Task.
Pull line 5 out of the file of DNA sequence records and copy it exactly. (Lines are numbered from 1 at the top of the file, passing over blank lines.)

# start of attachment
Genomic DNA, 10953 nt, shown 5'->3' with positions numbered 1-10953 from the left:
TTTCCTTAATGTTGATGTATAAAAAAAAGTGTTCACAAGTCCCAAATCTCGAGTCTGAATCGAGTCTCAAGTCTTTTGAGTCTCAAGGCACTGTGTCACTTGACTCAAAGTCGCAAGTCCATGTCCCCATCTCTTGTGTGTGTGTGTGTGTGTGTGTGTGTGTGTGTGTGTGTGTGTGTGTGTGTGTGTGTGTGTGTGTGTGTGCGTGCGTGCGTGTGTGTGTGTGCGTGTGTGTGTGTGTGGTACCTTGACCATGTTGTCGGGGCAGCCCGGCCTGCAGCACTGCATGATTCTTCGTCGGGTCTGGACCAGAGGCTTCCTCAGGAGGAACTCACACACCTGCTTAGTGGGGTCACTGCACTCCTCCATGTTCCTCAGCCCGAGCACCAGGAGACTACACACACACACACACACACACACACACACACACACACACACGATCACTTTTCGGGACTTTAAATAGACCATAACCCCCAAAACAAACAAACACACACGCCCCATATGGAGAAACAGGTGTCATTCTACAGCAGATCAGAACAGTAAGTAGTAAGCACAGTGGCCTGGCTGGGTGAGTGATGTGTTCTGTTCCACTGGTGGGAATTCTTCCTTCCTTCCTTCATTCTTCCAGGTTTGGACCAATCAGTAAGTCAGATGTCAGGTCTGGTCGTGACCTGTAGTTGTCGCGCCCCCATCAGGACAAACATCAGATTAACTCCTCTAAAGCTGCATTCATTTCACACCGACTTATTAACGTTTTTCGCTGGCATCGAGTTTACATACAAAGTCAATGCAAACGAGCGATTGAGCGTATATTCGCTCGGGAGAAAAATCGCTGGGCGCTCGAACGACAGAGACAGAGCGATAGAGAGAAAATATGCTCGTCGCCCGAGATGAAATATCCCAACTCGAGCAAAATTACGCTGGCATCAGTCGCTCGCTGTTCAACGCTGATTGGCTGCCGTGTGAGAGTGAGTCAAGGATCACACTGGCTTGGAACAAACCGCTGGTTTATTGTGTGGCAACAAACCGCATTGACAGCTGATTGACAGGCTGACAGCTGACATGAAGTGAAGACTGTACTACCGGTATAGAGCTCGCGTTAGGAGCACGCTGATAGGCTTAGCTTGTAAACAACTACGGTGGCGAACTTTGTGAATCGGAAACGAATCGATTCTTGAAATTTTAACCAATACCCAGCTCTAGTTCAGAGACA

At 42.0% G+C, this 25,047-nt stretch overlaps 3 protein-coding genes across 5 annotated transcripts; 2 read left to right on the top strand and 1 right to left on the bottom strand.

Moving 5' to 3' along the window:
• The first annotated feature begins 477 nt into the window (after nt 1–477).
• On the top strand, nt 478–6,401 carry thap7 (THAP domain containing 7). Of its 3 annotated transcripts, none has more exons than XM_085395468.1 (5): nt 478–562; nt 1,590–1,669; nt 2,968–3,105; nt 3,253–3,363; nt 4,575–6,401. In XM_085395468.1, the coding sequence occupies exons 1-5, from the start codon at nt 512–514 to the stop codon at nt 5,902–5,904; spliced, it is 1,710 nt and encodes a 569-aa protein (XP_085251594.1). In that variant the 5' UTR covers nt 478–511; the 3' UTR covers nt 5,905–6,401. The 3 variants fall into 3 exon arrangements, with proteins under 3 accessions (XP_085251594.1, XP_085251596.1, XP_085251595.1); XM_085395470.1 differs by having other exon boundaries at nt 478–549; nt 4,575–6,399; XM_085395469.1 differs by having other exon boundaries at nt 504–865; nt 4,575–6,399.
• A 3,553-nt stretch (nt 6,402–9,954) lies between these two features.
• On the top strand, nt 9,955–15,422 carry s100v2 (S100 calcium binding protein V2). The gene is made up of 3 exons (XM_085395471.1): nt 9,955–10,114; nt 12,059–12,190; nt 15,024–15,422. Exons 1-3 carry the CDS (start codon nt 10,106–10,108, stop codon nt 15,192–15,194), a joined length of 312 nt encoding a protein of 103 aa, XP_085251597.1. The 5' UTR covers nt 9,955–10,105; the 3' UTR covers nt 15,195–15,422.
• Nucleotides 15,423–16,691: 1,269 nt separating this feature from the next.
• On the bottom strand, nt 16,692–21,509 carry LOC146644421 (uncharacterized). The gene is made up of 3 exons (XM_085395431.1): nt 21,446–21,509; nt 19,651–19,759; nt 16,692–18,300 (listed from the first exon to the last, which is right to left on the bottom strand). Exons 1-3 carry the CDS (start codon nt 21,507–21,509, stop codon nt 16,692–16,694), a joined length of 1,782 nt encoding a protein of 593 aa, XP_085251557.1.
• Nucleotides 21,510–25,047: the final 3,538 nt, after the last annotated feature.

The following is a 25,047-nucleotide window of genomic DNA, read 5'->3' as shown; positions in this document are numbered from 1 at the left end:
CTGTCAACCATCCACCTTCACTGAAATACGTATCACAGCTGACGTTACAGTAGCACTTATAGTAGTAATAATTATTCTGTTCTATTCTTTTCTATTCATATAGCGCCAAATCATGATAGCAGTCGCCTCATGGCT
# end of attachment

• The first annotated feature begins 477 nt into the window (after nt 1–477).